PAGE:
The first solid-state drives inherited the form factor from hard drives. However, it is not optimal for clients, hyperscale, and enterprise computing environments because it does not address their unique needs. At the same time, when designing solid-state drives, there is no need to adhere to the decisions made when designing hard drives. The absence of plates and other moving parts in the design frees up the hands of designers in choosing a standard size.
An example is M.2 drives, which are much more compact than HDDs and plug directly into a slot on the motherboard.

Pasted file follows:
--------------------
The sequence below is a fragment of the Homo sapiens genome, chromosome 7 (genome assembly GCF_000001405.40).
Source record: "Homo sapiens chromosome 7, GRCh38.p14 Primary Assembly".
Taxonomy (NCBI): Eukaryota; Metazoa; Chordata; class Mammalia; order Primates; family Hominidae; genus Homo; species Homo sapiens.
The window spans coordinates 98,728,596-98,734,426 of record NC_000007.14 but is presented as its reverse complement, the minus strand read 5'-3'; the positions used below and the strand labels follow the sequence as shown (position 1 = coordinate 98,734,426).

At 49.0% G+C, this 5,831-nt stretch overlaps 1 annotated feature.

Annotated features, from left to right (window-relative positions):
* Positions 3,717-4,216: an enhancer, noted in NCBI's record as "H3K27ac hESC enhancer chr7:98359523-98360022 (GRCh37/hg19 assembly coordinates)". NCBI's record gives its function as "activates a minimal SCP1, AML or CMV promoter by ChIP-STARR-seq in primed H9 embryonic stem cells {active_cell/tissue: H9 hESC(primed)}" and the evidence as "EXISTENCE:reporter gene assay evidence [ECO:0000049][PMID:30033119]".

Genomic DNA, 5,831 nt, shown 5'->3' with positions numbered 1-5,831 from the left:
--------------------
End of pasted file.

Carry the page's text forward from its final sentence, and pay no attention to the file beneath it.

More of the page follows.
However, M.2 has several disadvantages. In particular, the lack of support for hot-swapping and the complexity of maintenance due to the location of the slot. M.2 drives are also not ideal in terms of 1U rack space utilization.
The EDSFF E1.S size is more attractive, according to Phison Electronics, known for its NAND flash controllers, which offer advantages in terms of volume, scalability, performance, serviceability, cooling, and power.
E1.S drives fit perfectly into a 1U rackmount storage server. At the same time, the standard also defines the parameters of radiators that eliminate the problem of overheating. There is room on the drive board to accommodate more NAND chips, which allows for more SSD storage. Easy maintenance with hot-swappable and LED health indicators.
Phison promises to release an E1.S SSD soon under its own brand. It is said to be the most capacious in the world.